Here is the procedure that actually works. I have tried several others that don't work for a variety of reasons:

Google Sketchup is now a for sale program sold by Trimble but they have a trial version that seems to work. I forget what the limits are or how much a full version costs. Hopefully I can use the trial version indefinitely. It may be possible to use an old Google free version of Sketchup but I don't know where to find one or if it does export .dae files which is necessary for this method. Sketchup allows the import of a variety of standard image files, jpg, png, gif, etc etc and allows the export of COLLADA (.dae) files. You can import almost any image file, trace it with the freehand draw tool (not available from the toolbar icons, you open it from the draw dropdown and selecting freehand) and then export as .dae which can them be converted with another program, MeshLab  This is a great program that allows the import and export a a variety of file formats and will produce STL files that can then be used in your 3D printing program such as Repetier Host.

If you have a recent 64 bit version of windows, don't bother with the 64 bit version of MeshLab. It requires an old version of the Microsoft Visual C++ whatever they call it. MeshLab will not install if you have a newer version of the C++ plus on your computer. Fortunately you can just install the 32 bit version.

I tested this method and it does actually work and produces an STL file that is correctly opened in Repetier Host. Will make a real test file soon and print it to make sure there are no errors in the file that I don't yet see.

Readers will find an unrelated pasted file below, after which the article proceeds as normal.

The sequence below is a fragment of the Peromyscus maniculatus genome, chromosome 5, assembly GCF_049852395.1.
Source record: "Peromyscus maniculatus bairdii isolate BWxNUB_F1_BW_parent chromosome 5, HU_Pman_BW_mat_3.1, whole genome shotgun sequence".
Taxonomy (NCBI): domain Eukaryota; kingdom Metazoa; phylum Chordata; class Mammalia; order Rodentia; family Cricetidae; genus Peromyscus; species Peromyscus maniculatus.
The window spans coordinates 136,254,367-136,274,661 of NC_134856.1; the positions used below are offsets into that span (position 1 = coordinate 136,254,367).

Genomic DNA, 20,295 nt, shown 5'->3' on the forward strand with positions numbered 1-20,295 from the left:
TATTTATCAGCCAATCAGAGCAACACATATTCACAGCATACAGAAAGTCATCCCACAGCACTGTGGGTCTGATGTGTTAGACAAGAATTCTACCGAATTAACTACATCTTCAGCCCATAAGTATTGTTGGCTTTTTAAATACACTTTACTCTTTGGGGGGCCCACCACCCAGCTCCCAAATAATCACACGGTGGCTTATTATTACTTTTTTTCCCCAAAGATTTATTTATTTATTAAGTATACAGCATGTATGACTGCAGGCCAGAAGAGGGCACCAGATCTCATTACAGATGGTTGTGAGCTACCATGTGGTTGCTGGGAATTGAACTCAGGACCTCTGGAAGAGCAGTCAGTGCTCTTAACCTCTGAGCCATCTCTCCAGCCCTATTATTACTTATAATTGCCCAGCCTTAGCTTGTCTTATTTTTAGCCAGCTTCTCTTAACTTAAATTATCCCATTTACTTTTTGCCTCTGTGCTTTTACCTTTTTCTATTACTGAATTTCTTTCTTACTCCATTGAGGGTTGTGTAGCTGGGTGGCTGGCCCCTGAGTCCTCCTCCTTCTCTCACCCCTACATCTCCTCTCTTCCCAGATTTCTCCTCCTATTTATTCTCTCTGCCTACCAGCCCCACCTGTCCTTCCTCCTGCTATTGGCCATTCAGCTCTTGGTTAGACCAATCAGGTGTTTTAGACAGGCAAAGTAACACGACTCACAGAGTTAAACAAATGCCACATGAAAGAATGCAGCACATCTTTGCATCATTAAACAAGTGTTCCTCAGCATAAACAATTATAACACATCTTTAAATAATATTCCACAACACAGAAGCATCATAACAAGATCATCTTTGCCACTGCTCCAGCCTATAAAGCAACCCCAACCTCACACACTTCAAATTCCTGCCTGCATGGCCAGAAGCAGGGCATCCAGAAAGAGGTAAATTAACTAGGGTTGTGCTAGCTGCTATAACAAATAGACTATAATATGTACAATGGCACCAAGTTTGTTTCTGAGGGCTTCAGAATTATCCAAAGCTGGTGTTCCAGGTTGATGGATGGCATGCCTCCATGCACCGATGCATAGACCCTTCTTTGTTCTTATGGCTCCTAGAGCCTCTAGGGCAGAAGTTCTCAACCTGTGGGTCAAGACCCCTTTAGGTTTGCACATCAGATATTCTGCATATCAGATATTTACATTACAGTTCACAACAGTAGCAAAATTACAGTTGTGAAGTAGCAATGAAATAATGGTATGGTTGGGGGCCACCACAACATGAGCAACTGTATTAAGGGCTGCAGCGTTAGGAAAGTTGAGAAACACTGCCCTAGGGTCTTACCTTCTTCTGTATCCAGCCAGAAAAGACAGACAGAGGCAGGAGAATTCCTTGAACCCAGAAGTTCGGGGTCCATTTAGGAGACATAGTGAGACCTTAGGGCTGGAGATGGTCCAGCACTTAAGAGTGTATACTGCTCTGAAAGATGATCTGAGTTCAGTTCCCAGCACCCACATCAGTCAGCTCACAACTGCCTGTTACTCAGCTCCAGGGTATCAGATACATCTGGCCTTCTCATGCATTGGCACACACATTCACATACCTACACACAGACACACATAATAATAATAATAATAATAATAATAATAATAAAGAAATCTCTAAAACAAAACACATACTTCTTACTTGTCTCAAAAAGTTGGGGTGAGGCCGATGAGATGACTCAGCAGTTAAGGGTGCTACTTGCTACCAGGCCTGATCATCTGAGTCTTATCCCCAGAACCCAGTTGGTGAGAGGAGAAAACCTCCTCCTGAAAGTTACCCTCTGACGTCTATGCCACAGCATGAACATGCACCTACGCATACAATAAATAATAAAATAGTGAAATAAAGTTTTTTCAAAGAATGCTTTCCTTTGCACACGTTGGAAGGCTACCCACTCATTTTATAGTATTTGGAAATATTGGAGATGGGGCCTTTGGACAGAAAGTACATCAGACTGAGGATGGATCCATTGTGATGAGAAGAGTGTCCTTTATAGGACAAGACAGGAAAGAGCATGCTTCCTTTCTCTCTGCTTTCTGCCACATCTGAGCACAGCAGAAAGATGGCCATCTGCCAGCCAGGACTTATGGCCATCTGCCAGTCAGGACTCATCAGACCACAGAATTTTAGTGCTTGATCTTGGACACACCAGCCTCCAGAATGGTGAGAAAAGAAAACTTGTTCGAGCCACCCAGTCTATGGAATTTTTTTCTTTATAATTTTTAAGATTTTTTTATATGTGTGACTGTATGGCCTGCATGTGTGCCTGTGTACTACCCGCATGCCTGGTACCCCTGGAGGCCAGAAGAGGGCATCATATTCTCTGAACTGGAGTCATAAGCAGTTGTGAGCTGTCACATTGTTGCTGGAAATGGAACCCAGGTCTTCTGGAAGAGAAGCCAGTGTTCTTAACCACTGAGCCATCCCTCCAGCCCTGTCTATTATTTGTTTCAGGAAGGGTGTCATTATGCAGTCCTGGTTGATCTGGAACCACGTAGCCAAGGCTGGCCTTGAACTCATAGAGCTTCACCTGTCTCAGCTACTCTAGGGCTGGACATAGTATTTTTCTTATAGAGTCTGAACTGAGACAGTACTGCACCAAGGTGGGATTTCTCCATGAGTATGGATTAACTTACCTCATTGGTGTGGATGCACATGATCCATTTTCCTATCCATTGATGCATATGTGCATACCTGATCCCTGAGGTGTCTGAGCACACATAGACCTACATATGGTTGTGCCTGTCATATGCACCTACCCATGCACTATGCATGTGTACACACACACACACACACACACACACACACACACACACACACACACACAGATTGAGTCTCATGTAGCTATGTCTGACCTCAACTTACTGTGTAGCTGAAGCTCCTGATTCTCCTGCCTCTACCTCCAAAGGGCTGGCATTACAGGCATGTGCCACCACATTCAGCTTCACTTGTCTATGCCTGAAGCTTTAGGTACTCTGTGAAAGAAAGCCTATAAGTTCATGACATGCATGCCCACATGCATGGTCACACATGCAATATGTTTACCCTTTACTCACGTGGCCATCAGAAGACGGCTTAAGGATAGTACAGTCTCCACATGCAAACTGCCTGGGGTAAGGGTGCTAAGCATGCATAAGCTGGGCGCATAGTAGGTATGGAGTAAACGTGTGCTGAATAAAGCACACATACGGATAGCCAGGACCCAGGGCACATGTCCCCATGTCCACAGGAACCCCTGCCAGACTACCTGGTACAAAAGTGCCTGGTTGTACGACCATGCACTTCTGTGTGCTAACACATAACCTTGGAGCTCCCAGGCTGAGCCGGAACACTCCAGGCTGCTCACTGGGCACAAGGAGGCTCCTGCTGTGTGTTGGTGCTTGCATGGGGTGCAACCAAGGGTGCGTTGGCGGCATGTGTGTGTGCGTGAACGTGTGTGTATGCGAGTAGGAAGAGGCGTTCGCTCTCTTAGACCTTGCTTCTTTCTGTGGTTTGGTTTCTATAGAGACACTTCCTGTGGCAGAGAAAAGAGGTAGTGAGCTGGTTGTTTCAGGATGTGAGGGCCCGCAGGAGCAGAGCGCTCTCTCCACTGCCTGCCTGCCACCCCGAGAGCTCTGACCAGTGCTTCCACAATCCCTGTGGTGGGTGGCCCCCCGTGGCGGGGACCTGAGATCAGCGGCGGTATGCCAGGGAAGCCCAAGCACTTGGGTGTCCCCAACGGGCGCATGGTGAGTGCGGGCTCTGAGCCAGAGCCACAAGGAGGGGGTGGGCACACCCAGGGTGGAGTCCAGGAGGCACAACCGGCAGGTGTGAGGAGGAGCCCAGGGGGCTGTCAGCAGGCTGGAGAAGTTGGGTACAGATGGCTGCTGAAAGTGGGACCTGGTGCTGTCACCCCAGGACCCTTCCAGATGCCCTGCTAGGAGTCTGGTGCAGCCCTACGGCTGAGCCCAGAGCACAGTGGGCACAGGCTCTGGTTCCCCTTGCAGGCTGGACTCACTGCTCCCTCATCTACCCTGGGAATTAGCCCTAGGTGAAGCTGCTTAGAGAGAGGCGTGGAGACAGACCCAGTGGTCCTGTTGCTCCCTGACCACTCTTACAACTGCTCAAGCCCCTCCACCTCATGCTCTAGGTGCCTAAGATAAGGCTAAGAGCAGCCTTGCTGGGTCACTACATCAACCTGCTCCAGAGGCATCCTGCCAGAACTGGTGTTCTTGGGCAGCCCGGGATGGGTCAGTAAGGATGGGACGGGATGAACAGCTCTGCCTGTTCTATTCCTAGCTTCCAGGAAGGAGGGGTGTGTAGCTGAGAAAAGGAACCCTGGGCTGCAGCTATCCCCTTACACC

Saturday, April 30, 2011

A great sound card

I am posting this mainly for my own reference but also for others who want a good sound card to use with a media server running Media Monkey. I have heard the results and will be getting one of my own as soon as I can afford it. Here is the link at NewEgg for the Asus card that I like:

ASUS Xonar D2X 7.1 Channels 24-bit 192KHz PCI Express x1 Interface Sound Card

It uses a PCI express X1 slot so make sure you have one.

Friday, April 29, 2011

Olive Opus Goodbye for good !!!

The next two paragraphs of this entry are background. If you just want to learn how to get audio files off the Olive Opus version 4, you can skip to paragraph four.

A few years ago, a good friend bought an Olive Opus version 4 with a 1 TB hard drive. His intention was to rip his entire CD collection. This seemed good until he realized how tedious the process would be with the Opus and once accomplished, how terrible the user interface would be. After investing a lot of time he finally gave up and gave me the unit. We put together a system based on Media Monkey and a high quality sound card that works flawlessly. Other entries on this blog cover some of this but I do need to cover this some more.

I also wasted a bunch of time ripping CDs to the Opus assuming that I could deal with the interface and other issues as I do not listen to CDs as much as Richard. Once I was done, I soon realized that the interface options are so horrible that I would never use the system. I tried to find a way to get all of my files off the Opus and contacted support for their help. They had no solutions other than one suggestion that was a total waste of time for reasons I won't bother with here. Typical well meaning but useless support. So, the rest of this entry covers how to get your audio files off the Opus when you decide to give it the hefty heave.